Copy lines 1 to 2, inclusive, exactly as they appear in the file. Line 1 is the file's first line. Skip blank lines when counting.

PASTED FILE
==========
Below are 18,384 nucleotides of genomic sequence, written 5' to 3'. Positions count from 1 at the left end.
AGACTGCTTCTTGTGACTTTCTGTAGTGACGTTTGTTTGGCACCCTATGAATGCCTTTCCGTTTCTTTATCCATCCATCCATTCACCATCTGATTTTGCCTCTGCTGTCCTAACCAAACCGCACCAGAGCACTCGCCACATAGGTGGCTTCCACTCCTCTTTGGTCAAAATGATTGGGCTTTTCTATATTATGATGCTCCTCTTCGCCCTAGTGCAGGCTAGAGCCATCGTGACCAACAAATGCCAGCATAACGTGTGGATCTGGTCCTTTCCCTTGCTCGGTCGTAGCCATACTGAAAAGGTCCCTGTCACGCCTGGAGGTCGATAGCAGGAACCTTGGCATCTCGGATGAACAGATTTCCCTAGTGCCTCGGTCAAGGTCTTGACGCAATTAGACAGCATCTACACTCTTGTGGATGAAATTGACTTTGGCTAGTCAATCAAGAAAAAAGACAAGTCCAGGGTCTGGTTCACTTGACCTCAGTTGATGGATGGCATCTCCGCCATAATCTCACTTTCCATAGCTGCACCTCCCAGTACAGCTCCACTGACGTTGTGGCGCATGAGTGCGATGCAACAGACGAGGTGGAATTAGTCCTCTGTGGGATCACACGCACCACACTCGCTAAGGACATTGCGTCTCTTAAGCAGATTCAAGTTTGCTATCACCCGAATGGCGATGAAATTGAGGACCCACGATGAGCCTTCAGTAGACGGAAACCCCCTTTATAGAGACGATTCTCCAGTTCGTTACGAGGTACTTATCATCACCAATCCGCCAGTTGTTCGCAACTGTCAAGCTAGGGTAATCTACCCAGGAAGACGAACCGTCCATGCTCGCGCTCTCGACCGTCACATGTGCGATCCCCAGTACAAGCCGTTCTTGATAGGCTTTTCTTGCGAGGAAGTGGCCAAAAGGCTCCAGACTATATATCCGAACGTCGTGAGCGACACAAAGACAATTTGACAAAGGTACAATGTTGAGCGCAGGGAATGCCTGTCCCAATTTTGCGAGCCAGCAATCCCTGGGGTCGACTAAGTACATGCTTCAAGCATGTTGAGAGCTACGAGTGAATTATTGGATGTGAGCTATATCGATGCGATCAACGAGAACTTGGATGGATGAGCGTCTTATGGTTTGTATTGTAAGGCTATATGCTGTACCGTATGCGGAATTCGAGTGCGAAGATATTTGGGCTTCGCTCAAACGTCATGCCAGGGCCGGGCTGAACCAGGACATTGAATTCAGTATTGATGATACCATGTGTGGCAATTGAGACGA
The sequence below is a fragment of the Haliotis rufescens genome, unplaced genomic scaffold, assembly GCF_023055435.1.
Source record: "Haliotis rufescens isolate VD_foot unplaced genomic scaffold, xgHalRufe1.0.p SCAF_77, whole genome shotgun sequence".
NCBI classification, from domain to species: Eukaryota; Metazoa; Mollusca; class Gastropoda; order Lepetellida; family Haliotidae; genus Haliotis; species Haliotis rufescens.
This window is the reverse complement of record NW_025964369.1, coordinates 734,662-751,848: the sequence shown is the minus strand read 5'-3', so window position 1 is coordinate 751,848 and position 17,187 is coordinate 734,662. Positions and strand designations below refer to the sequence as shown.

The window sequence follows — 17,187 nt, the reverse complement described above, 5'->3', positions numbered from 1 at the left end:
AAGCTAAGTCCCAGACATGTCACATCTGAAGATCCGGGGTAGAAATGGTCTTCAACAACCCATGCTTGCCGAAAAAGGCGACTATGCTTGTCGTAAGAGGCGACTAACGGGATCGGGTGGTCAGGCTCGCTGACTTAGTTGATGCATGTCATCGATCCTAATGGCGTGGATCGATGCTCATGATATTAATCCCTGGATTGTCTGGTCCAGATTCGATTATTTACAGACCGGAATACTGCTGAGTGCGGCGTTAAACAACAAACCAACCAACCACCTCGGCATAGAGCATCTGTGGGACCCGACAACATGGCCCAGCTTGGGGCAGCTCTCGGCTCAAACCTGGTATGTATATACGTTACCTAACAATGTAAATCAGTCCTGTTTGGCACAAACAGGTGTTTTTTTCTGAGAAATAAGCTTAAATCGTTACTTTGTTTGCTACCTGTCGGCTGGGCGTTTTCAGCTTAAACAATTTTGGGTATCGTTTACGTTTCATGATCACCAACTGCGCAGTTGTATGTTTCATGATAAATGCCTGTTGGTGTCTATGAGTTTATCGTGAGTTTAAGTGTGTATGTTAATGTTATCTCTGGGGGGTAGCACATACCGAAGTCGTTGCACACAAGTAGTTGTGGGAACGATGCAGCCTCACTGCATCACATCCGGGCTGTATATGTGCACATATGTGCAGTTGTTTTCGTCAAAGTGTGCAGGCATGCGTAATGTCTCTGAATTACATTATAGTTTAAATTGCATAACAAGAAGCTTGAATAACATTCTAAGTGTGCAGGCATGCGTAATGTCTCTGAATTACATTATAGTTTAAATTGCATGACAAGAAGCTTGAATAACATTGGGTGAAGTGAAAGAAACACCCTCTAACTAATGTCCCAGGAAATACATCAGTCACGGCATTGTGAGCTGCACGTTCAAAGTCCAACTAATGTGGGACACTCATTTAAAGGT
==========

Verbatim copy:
Below are 18,384 nucleotides of genomic sequence, written 5' to 3'. Positions count from 1 at the left end.
AGACTGCTTCTTGTGACTTTCTGTAGTGACGTTTGTTTGGCACCCTATGAATGCCTTTCCGTTTCTTTATCCATCCATCCATTCACCATCTGATTTTGCCTCTGCTGTCCTAACCAAACCGCACCAGAGCACTCGCCACATAGGTGGCTTCCACTCCTCTTTGGTCAAAATGATTGGGCTTTTCTATATTATGATGCTCCTCTTCGCCCTAGTGCAGGCTAGAGCCATCGTGACCAACAAATGCCAGCATAACGTGTGGATCTGGTCCTTTCCCTTGCTCGGTCGTAGCCATACTGAAAAGGTCCCTGTCACGCCTGGAGGTCGATAGCAGGAACCTTGGCATCTCGGATGAACAGATTTCCCTAGTGCCTCGGTCAAGGTCTTGACGCAATTAGACAGCATCTACACTCTTGTGGATGAAATTGACTTTGGCTAGTCAATCAAGAAAAAAGACAAGTCCAGGGTCTGGTTCACTTGACCTCAGTTGATGGATGGCATCTCCGCCATAATCTCACTTTCCATAGCTGCACCTCCCAGTACAGCTCCACTGACGTTGTGGCGCATGAGTGCGATGCAACAGACGAGGTGGAATTAGTCCTCTGTGGGATCACACGCACCACACTCGCTAAGGACATTGCGTCTCTTAAGCAGATTCAAGTTTGCTATCACCCGAATGGCGATGAAATTGAGGACCCACGATGAGCCTTCAGTAGACGGAAACCCCCTTTATAGAGACGATTCTCCAGTTCGTTACGAGGTACTTATCATCACCAATCCGCCAGTTGTTCGCAACTGTCAAGCTAGGGTAATCTACCCAGGAAGACGAACCGTCCATGCTCGCGCTCTCGACCGTCACATGTGCGATCCCCAGTACAAGCCGTTCTTGATAGGCTTTTCTTGCGAGGAAGTGGCCAAAAGGCTCCAGACTATATATCCGAACGTCGTGAGCGACACAAAGACAATTTGACAAAGGTACAATGTTGAGCGCAGGGAATGCCTGTCCCAATTTTGCGAGCCAGCAATCCCTGGGGTCGACTAAGTACATGCTTCAAGCATGTTGAGAGCTACGAGTGAATTATTGGATGTGAGCTATATCGATGCGATCAACGAGAACTTGGATGGATGAGCGTCTTATGGTTTGTATTGTAAGGCTATATGCTGTACCGTATGCGGAATTCGAGTGCGAAGATATTTGGGCTTCGCTCAAACGTCATGCCAGGGCCGGGCTGAACCAGGACATTGAATTCAGTATTGATGATACCATGTGTGGCAATTGAGACGA